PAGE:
Sexism and Racism Both Involve Imposing a Term Paper

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Sexism and racism both involve imposing a set of expectations on groups in society. Sexism has not been eliminated from American life any more than racism has. Sexism exists because we teach our children sex-role stereotyping, and children learn from their parents the conception of "feminine" and "masculine." Much about these conceptions is not biological at all but cultural. The way we tend to think about men and women and their gender roles in society constitute the prevailing paradigm that influences our thinking. In her book Women's Magazines 1940-1960, Nancy A. Walker notes how these women's magazines packaged a set of behaviors, roles, expectations, attitudes, and values related to domesticity and which, of followed, would enclose women in a relatively narrow range of choices. In writing about blacks and how they are treated in American society, Richard Wright in his book Black Boy also suggests ways in which blacks are given a packaged set of roles and attitudes to which they are expected to conform. How would Wright have viewed the expectations and attitudes imposed on women and how alike or how different would he have seen them from those imposed on blacks?

Walker suggests that the way women were depicted in the woman's magazines reflected the way society at large wanted women to be. In the first half of the 1940s, for instance, women were shown in roles of active participation in the national war effort; in the second half, however, they were shown in "containment in a private kitchen" (Walker 16). She cites William Graebner to the effect that this was not as big a change as it might seem:

Women spent the decade meeting the needs of men and capital; filling the factories as producers, then, after the war, soothing the fragile male ego. doing housework, and heading the family's department of consumer affairs (Walker 16-17).

In the 1950s, "the postwar emphases on consumerism, home ownership, and the nuclear family intensified" (Walker 17). The idealized family presented in these magazines was not part of a long tradition but was rather a "new phenomenon created by postwar America at least in part to celebrate democracy and capitalism in the face of the cold war threat of communism" (Walker 17-18). The world now presented to women was almost entirely domestic. This was the image presented in advertising and articles alike. Ann Griffith finds that these magazines had four major themes -- cleanliness, competitive cookery, improved romance, and devices for the kitchen (Walker 235-236).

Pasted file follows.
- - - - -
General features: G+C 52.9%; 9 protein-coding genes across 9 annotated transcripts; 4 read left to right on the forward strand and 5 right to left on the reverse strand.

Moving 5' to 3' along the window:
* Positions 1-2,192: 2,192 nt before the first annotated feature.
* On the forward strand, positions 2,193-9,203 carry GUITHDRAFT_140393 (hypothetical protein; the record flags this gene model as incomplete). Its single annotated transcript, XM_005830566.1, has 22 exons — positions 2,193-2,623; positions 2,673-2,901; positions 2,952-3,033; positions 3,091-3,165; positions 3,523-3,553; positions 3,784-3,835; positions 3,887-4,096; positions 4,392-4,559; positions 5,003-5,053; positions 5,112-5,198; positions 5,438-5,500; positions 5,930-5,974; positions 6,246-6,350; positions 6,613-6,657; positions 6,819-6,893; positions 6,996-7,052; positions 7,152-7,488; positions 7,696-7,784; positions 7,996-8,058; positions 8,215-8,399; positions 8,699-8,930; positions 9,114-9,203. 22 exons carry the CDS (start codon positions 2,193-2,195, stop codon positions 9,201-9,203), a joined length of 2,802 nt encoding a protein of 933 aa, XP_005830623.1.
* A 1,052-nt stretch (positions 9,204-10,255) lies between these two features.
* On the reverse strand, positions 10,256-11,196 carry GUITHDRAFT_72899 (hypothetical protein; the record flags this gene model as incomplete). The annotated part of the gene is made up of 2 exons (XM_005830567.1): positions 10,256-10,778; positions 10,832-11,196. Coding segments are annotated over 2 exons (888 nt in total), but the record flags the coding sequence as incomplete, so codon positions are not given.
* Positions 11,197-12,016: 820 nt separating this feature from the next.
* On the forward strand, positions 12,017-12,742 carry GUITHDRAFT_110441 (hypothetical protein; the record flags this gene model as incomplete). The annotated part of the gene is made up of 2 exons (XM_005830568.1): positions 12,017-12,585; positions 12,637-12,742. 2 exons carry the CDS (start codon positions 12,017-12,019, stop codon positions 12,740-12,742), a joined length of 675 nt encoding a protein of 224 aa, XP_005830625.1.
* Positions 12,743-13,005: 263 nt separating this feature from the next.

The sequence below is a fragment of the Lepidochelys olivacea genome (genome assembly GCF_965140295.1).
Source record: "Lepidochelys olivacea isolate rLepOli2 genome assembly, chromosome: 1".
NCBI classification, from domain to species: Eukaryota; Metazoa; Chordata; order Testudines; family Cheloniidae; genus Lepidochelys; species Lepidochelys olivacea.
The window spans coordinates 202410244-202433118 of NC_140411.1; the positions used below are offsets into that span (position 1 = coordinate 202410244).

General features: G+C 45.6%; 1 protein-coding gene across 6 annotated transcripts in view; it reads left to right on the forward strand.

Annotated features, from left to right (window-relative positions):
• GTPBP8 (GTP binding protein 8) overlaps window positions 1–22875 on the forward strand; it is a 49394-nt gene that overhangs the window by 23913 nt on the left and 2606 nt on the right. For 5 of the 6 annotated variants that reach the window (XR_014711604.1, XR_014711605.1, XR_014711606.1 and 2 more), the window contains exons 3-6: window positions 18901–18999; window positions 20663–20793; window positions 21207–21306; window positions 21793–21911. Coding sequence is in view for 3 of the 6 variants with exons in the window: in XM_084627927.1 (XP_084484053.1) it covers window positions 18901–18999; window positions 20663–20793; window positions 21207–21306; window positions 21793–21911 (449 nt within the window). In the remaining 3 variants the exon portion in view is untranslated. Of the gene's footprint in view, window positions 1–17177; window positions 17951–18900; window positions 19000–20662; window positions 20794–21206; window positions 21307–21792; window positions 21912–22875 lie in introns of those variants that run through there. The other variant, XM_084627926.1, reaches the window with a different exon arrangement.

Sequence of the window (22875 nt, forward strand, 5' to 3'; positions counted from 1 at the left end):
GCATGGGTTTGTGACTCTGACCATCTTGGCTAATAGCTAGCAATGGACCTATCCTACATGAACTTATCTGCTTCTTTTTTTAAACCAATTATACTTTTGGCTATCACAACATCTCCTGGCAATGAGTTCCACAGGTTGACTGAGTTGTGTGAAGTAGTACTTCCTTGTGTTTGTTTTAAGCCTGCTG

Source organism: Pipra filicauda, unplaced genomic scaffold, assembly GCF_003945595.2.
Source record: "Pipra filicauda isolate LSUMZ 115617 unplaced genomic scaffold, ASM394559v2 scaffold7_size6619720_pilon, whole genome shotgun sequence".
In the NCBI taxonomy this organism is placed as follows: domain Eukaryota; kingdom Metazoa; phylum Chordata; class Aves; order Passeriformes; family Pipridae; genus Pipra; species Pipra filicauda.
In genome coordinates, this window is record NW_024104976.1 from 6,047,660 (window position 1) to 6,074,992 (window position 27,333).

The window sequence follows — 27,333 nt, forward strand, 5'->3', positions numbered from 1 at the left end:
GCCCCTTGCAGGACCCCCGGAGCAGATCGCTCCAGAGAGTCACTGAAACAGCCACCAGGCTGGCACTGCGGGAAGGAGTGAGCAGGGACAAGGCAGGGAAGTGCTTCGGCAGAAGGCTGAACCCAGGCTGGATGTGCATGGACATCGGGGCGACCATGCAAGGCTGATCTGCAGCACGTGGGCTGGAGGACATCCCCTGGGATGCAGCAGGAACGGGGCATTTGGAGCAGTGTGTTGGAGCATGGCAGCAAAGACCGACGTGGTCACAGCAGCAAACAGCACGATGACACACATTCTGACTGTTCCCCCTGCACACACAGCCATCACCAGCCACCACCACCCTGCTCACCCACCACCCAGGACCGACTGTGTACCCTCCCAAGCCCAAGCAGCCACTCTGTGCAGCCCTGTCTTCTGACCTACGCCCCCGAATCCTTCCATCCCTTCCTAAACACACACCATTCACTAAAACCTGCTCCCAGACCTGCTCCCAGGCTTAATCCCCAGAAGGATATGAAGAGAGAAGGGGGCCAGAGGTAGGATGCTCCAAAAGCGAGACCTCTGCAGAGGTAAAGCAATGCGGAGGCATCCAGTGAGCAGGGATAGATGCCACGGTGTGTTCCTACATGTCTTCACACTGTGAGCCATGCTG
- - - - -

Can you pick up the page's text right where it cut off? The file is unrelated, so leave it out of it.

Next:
Richard Wright would certainly recognize the underlying dynamic, that those with the most social control, namely white males, determine (however consciously or unconsciously) the roles to be played by those with less power. Wright's book Black Boy is a non-fiction work which recounts the early life of the author, pointing out many of his formative influences as a young black man in the South at a time when racism was rampant. America at the time was a land in which whites enjoyed all the advantages while the blacks were relegated to poverty and were discriminated against at every turn. Wright found that he had to behave in a certain way to survive, and yet in the long run he did not learn his lessons as well as did some others. A deep anger infuses his writing, and often it is directed as much at black society for allowing if not accepting this disparity as it is toward white society for creating it in the first place. Black Boy is both a personal account and a document detailing the social structure of a people in a certain time and place. In many ways, this autobiography has a subversive intent, undermining traditional notions of autobiography, setting the author forth as a rebellious spirit more by accident than design, and challenging the traditions of American autobiography in particular, which were usually books telling the reader how the author had pulled himself up by his bootstraps to succeed and so how the reader could do the same. Wright has also succeeded, but his anger is not something the reader would or is expected to emulate unless the reader is also black and has had the same experience. This autobiography is itself infused with this anger to such a degree that it shapes the way he tells his story and comes through to the reader as a palpable quality. The work is nontraditional in that it is novelistic in style, and though it is in the first person, it never announces itself as an autobiography but only allows the nature of the story to emerge through the anger and sensibility of the central consciousness, the narrator who is also the subject and the author.